Review: Philip Pullman’s Grimm Tales, Unicorn Theatre
5.0Overall Score

Award winning children’s theatre The Unicorn is one of the most stunning performance spaces in London, perfectly geared to engage and enthuse children of all ages in the performing arts. Presently, though, those spaces still sit empty. The theatrical forum of the pandemic is online performance, and this month Unicorn has taken a stab at breathing virtual life into some of our darkest bedtime stories.

This production is a theatrical reading of six short stories from a new adaptation of Grimms’ Fairy Tales by writer (and Unicorn ambassador) Philip Pullman. The stories that Unicorn have chosen are all deliciously Grimm, whilst creating a nice contrast from one another in their individual themes and messages. Bookended by the widely known Rumpelstiltskin and Cinderella, most audiences (especially those of the intended age) will be unfamiliar the majority of the stories, such as The Devil With The Three Golden Hairs. Though each one is dark in nature (in-keeping with their original inspiration), this modern adaptation is full to the brim with comic moments and cryptic characters, all with a (fairly) happy ending, so perfectly suited to children and their families.

Each tale is delivered by a different artist and with a different director, who together imbue the text with the reality of the characters and the world. Creating vivid characters and larger than life drama, the direction also pays close attention to some of the more nuanced elements of the stories. Whilst each story is in keeping with the overall aesthetic and direction of the production, this use of multiple actors and directors allows each story to bring something new for the audience to enjoy or to dissect. It also allows the artist to bring something of themselves into the performance, whether that be their personality, culture or lifestyle; every performer seems to deliver with passion and creativity. Though maybe that is to be expected from such an all-star team of actors and directors.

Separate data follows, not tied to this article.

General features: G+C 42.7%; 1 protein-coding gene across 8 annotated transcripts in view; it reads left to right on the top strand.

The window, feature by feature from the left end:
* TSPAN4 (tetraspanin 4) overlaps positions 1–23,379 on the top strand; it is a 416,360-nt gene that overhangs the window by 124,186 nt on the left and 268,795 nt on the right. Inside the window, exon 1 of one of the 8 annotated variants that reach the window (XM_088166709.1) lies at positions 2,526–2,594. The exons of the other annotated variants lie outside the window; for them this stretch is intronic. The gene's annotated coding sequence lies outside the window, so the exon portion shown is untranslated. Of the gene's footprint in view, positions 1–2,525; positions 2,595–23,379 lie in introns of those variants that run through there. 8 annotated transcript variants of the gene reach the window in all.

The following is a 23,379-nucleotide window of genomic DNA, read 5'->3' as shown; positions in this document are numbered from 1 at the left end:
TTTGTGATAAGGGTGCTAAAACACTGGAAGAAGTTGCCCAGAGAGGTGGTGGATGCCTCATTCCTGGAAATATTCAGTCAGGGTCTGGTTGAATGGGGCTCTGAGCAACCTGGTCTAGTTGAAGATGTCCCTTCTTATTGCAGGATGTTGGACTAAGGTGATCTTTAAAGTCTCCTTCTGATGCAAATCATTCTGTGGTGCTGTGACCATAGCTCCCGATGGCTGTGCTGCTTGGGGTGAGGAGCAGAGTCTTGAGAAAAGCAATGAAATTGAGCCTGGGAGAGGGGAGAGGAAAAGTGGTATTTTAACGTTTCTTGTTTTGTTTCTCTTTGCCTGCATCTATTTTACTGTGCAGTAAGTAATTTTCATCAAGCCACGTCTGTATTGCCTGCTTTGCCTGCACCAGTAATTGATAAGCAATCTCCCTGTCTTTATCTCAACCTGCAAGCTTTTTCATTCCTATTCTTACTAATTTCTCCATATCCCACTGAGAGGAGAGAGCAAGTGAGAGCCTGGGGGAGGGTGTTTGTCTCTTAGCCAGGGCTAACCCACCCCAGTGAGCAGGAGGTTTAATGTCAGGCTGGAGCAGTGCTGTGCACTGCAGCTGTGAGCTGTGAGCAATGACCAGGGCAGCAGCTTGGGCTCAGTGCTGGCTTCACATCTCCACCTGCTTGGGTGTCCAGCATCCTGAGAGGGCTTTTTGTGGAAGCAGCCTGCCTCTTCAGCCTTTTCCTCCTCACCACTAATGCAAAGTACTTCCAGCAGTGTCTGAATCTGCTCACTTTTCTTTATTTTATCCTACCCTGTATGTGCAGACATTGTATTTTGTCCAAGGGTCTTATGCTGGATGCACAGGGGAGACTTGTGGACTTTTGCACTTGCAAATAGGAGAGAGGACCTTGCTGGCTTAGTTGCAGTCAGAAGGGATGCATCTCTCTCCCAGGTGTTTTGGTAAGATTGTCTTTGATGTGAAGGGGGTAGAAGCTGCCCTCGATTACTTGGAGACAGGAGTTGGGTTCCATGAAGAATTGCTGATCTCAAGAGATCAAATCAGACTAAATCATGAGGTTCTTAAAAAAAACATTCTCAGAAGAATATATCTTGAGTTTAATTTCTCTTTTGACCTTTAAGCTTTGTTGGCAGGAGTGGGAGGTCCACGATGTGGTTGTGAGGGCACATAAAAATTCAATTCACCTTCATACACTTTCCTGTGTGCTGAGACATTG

The serial structure of the production also allows for audiences to dip in and out, enjoying one story at a time, or watching it as one complete piece, making it perfect for parents to deliver to their children.

The design (Charlotte Espiner) perfectly complements the dark brooding undertones of each performance. Each story is read from a little shed littered with bric-a-brac and creepy ornaments, a fireplace flickering, casting a dim light over the reader. The cinematography (Phil Cooper and Tom Wootton) follows perfectly, jumping between wide shots for the general narration, and closeups for individual characters or parenthesis, even using sharp angles to contrast between different characters. Bringing it all together is a stunning sound scape (Jon McLeod) which manages to apply tension, drama and even comedy at just the right times.

With Philip Pullman’s Grimm Tales, Unicorn Theatre have managed to draw together a fantastic team of creatives and artists to deliver a thoroughly entertaining series of short stories, with a production quality that is quite honestly superb. What is more, in the creation of these performances, they have produced something which I feel is of great importance to the education of children. It provides entertainment, but it also inspires passion and creativity in a very simple form, promoting performance and storytelling. And all provided free of charge – how wonderful.

Philip Pullman’s Grimm Tales is available to watch online for free until 21 February 2021. For more information and to watch, visit Unicorn Theatre Online.